Chronic: verapamil and diltiazem; beta-blockers (all IIa)

Chronic: amiodarone, sotalol, flecainide, propafenone, “pill-in-the-pocket” approach

Atrioventricular re-entrant tachycardia (AVRT)

Beta-blockers (IIa); flecainide/propafenone (IIb)

Amiodarone, sotalol, “pill-in-the-pocket” approach

Adapted from Brugada J, Katritsis DG, Arbelo E, et al, for the ESC Scientific Document Group. 2019 ESC Guidelines for the management of patients with supraventricular tachycardia. The Task Force for the management of patients with supraventricular tachycardia of the European Society of Cardiology (ESC). Eur Heart J. 2019 Aug 31;ehz467. https://academic.oup.com/eurheartj/advance-article/doi/10.1093/eurheartj/ehz467/5556821

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2017 EHRA Consensus Document on the Management of Supraventricular Arrhythmias

The European Heart Rhythm Association (EHRA) published its consensus document on the management of supraventricular arrhythmias, which has been endorsed by Heart Rhythm Society (HRS), Asia-Pacific Heart Rhythm Society (APHRS), and Sociedad Latinoamericana de Estimulación Cardiaca y Electrofisiologia (SOLAECE). [18]  For detailed recommendations on specific types of SVTs, please consult the original guidelines as listed under the references.

Acute Management (without established diagnosis)

In the setting of hemodynamically unstable supraventricular tachycardia (SVT), synchronized electrical cardioversion is recommended.

In the setting of hemodynamically stable SVT, vagal maneuvers, preferably in the supine position, or adenosine are recommended. Intravenous (IV) diltiazen or verapamil, or beta blockers, may be considered.

AV Nodal Reentrant Tachycardia (AVNRT)

Acute therapy

  • Valsalva maneuver, preferably in the supine position, is recommended.
  • IV adenosine is recommended.
  • Hemodynamically unstable patients in whom adenosine fails to terminate the tachycardia: Synchronized DC cardioversion
  • In the absence of hypotension or suspicion of ventricular tachycardia or preexcited AF: IV verapamil or diltiazem
  • Consider IV beta blockers (metoprolol or esmolol); or IV amiodarone; or a single oral dose of diltiazem and propranolol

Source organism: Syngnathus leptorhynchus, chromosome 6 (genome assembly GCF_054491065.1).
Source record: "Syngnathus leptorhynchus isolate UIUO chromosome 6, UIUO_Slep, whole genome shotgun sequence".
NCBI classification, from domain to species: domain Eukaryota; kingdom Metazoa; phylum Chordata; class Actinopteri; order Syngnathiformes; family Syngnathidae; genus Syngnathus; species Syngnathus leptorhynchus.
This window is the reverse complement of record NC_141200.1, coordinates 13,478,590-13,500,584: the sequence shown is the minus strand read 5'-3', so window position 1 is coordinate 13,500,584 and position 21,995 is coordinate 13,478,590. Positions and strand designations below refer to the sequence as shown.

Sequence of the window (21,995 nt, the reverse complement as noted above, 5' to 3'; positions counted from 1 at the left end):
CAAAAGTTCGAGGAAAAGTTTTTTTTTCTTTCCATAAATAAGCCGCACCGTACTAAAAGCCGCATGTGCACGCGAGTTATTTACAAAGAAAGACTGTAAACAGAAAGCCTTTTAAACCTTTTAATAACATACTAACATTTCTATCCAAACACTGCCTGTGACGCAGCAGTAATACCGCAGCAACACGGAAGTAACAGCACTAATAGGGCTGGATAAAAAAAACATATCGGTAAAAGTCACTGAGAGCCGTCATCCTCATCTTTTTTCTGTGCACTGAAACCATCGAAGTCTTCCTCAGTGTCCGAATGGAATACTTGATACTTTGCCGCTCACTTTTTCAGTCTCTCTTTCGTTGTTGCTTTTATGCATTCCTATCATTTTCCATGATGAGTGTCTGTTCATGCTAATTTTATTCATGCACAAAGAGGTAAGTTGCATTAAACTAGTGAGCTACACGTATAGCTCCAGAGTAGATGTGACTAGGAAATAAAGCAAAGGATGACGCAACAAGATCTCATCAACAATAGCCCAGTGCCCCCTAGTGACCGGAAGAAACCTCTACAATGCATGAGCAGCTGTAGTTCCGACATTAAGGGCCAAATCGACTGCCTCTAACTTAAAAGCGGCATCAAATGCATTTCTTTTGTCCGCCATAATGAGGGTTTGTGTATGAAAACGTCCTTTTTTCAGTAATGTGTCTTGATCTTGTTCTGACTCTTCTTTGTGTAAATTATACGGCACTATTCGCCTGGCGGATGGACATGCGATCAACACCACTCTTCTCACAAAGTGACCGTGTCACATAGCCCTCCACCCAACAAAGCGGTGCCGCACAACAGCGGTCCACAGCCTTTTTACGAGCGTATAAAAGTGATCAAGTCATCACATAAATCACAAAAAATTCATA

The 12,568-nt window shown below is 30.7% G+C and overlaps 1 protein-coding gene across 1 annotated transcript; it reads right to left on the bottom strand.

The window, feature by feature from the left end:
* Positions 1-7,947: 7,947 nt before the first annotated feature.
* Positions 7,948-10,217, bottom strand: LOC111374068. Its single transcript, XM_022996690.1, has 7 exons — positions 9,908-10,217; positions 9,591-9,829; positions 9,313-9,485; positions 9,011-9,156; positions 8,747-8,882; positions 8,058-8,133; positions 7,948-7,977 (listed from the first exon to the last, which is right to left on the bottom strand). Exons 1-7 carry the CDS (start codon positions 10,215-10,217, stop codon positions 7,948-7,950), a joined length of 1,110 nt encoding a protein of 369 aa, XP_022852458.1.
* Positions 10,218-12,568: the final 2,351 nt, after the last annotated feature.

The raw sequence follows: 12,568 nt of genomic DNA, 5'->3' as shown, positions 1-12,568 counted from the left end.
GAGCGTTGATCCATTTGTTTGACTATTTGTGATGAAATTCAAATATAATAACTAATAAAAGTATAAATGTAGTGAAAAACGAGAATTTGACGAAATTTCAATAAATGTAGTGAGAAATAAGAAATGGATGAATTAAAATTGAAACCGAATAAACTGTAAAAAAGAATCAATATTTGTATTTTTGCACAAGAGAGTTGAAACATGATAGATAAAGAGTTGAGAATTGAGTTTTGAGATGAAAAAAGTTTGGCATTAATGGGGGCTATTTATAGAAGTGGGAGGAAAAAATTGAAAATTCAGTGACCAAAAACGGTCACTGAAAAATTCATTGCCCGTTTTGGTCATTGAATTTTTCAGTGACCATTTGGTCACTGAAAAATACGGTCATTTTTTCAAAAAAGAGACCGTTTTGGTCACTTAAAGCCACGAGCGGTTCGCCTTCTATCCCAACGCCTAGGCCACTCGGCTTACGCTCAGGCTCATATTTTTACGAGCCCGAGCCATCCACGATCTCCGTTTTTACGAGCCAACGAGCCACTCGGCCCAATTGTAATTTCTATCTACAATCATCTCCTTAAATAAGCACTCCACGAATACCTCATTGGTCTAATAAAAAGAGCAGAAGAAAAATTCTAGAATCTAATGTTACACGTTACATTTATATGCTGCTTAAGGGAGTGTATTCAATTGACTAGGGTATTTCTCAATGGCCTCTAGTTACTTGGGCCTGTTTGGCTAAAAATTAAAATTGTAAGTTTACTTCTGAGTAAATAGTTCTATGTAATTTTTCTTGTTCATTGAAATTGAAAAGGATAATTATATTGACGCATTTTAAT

Chronic therapy

  • Symptomatic patients or patients with an implantable cardioverter-defibrillator: Catheter ablation for slow pathway modification
  • Consider diltiazem or verapamil; or beta blockers
  • Minimally symptomatic patients with infrequent, short-lived tachycardia episode: No therapy

AV Reentrant Tachycardia (AVRT) Due to Manifest/Concealed Accessory Pathways

Acute therapy

  • First-line approach to terminate SVT: Vagal maneuvers (Valsalva and carotid sinus massage), preferably in the supine position
  • To convert to sinus rhythm: Adenosine, but use with caution (it may precipitate AF with a rapid ventricular rate and even ventricular fibrillation)
  • Hemodynamically unstable AVRT patients in whom vagal maneuvers or adenosine are ineffective or not feasible: Synchronized DC shock
  • Patients with antidromic AVRT: Consider IV ibutilide, procainamide, propafenone, or flecainide
  • Patients with orthodromic AVRT: Consider IV beta blockers, diltiazem, or verapamil
  • Patients with preexcited AF: Potentially harmful drugs include IV digoxin, beta blockers, diltiazem, verapamil and, possibly, amiodarone

Chronic therapy

  • Symptomatic patients with AVRT and/or preexcited AF: Catheter ablation of the accessory pathway
  • Symptomatic patients with frequent episodes of AVRT: Consider catheter ablation of the accessory pathway
  • Patients with AVRT and/or preexcited AF, but without structural or ischemic heart disease: Consider oral flecainide or propafenone, preferably in combination with a beta blocker
  • Chronic management of AVRT in the absence of preexcitation sign on resting ECG: Oral beta blockers, diltiazem, or verapamil
  • Oral amiodarone may be considered only among patients in whom other antiarrhythmic drugs are ineffective or contraindicated, and catheter ablation is not an option.

SVTs in Patients With Adult Congenital Heart Disease

For acute therapy for patients with hemodynamically stable AVNRT/AVRT, IV adenosine and atrial overdrive pacing (via esophagus or endocardial) may be considered.